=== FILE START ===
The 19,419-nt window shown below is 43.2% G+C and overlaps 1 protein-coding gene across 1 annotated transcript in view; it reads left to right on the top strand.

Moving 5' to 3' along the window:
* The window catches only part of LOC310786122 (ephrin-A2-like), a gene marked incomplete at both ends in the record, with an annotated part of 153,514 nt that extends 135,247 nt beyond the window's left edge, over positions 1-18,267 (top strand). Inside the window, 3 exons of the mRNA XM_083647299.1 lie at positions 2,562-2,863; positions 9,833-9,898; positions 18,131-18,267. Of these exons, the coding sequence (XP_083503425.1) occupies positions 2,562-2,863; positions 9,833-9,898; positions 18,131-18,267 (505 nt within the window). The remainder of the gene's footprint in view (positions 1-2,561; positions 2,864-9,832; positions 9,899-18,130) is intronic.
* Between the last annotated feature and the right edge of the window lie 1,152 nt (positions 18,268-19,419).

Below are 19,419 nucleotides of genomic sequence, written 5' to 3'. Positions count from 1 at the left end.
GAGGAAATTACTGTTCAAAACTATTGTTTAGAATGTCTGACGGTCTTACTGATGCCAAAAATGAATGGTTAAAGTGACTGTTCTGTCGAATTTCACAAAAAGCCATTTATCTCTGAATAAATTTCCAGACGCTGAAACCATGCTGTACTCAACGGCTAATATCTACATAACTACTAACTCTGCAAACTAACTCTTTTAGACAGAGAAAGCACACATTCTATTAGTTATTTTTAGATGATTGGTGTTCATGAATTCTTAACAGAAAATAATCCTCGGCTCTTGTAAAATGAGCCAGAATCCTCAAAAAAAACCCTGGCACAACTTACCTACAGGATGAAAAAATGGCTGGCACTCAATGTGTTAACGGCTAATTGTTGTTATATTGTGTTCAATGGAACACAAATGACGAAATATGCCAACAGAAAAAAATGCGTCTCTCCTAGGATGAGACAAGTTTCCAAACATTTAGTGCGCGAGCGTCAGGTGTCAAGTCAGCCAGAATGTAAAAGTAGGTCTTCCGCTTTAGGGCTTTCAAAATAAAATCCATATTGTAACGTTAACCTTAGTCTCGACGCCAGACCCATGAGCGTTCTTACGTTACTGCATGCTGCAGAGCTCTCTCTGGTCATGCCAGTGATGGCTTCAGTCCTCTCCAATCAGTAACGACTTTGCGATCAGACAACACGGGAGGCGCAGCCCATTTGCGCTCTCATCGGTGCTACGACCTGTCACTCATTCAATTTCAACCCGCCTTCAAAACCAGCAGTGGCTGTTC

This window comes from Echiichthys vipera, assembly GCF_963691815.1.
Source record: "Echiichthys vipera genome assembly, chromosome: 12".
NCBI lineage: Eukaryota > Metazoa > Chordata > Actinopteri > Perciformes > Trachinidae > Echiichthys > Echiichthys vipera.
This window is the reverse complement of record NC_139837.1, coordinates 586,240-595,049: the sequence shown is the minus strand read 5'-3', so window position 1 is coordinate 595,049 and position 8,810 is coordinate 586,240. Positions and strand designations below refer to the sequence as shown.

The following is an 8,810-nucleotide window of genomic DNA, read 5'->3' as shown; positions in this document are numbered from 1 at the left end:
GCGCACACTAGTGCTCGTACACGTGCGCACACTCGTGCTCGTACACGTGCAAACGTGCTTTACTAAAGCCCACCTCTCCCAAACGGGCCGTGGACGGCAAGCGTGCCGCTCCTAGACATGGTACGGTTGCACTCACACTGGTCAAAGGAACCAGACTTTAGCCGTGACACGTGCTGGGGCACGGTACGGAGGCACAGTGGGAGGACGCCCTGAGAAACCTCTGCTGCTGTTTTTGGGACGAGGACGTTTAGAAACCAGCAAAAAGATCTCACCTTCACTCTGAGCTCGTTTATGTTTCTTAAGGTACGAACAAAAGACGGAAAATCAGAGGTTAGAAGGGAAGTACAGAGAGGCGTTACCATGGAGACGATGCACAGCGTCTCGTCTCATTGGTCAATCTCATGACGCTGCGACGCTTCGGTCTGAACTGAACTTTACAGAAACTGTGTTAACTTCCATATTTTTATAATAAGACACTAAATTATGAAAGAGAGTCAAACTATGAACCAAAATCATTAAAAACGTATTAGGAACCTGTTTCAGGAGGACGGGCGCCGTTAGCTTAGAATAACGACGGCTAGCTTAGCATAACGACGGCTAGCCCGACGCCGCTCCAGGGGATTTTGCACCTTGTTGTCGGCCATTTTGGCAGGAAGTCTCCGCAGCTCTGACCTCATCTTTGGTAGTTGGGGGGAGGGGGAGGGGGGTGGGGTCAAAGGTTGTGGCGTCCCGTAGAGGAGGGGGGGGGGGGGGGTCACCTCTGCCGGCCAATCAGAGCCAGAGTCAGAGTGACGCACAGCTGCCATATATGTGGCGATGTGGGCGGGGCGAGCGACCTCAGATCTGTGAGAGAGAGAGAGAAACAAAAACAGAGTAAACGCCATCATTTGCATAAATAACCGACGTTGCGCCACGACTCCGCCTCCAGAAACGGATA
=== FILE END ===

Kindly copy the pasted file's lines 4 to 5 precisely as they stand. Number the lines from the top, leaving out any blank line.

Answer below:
* Between the last annotated feature and the right edge of the window lie 1,152 nt (positions 18,268-19,419).

Below are 19,419 nucleotides of genomic sequence, written 5' to 3'. Positions count from 1 at the left end.